Ms. Whitty, Science 10
Fiona Adams, November 1st, 2012
Chemical reactions are a part of our daily lives, from rusting metal to making bread to leaves changing colour in the fall. A chemical reaction is the process that occurs when two or more substances combine to produce a chemical change. When a chemical reaction takes place, the change is indicated by one or more qualitative properties. The colour or odor could change, gas could be produced, a precipitate – a solid substance in a solution - could be formed, or energy could be absorbed or released. The substances initially involved in a chemical reaction are called reactants. When chemical reactions occur, the end result is called a product. Products usually have different properties than reactants; bonds between atoms will be changed during the reaction, switch the atoms’ arrangement in different compounds. A compound is a chemical substance that consists of two or more different chemically bonded elements. In this experiment, several different compounds are being worked with – potassium iodide, lead (II) nitrate, acetic acid and sodium bicarbonate. The purpose of this experiment is to determine whether or not a reaction has taken place using qualitative and quantitative analysis.
Part 1 -
Qualitative observations of both potassium iodide and lead (II) nitrate were recorded in a table. Then, the equipment and chemicals needed were gathered – potassium iodide and lead (II) nitrate, a graduated cylinder, Erlenmeyer flask, small test tube, rubber stopper, and small scale. Using the graduated cylinder, 10 mL of potassium iodide solution was measured and poured into the Erlenmeyer flask. Next, the lead (II) nitrate solution was poured into the small test tube until it was approximately half full. The test tube was placed inside the Erlenmeyer flask, and sealed with a rubber stopper – the solutions were not mixed. The mass of flask, stopper and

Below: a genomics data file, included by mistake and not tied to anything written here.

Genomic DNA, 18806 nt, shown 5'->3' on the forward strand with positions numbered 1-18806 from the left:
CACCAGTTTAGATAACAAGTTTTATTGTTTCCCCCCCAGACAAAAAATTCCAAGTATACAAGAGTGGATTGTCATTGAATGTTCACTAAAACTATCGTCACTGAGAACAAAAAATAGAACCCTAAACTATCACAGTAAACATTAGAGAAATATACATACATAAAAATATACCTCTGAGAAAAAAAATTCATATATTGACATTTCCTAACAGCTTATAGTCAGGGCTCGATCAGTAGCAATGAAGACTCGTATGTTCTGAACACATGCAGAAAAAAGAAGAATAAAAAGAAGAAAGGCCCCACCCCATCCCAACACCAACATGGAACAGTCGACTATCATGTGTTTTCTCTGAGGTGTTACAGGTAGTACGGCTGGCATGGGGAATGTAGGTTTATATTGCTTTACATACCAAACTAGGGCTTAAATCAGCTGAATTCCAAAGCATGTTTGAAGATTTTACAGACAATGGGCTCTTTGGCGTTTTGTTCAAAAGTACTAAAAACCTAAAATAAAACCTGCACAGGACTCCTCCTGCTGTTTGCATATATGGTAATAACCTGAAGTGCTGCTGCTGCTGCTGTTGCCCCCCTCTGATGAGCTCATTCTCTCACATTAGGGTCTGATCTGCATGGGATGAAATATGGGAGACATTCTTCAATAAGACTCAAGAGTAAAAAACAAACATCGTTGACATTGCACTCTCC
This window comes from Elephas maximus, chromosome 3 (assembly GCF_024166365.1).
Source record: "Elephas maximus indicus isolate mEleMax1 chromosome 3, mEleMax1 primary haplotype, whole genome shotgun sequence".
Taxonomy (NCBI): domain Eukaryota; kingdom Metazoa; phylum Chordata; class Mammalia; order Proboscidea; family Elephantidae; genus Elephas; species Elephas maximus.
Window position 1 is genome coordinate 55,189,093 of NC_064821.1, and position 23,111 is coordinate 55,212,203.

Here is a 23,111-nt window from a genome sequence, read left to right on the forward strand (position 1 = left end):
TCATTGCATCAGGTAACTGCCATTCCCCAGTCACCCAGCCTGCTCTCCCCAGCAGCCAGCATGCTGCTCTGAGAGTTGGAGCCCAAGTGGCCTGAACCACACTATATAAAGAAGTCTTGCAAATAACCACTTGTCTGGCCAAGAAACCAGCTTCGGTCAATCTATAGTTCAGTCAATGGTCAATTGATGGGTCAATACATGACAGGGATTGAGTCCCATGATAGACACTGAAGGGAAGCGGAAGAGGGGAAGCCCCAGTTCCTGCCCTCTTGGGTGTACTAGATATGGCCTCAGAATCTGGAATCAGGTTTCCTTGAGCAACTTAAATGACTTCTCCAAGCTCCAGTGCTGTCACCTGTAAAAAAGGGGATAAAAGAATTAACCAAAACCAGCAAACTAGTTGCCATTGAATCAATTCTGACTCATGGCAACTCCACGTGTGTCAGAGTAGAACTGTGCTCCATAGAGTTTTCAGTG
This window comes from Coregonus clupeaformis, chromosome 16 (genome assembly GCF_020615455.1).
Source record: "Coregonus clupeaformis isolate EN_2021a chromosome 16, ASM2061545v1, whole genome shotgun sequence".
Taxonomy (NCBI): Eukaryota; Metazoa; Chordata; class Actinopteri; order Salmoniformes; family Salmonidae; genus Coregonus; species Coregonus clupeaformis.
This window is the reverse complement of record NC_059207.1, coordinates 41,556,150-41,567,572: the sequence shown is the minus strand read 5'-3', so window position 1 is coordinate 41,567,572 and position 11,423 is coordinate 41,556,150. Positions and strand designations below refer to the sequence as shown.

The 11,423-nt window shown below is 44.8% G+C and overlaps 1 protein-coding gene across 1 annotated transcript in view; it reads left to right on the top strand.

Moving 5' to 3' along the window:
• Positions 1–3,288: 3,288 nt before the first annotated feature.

References: University of Washington. Chemical Reactions – an Introduction. http://depts.washington.edu/chemcrs/bulkdisk/chem110A_aut01/notes_Week_5.pdf (accessed Oct. 30, 2012). Science Daily. Science Reference – Chemical Compound. http://www.sciencedaily.com/articles/c/chemical_compound.htm (accessed Oct. 30, 2012). American University. Oil Production and Environmental Damage. http://www1.american.edu/ted/projects/tedcross/xoilpr15.htm (accessed Oct. 30, 2012). Chem Professor. Reactants and Products. http://www.chemprofessor.com/outline7b.htm (accessed Oct. 30, 2012).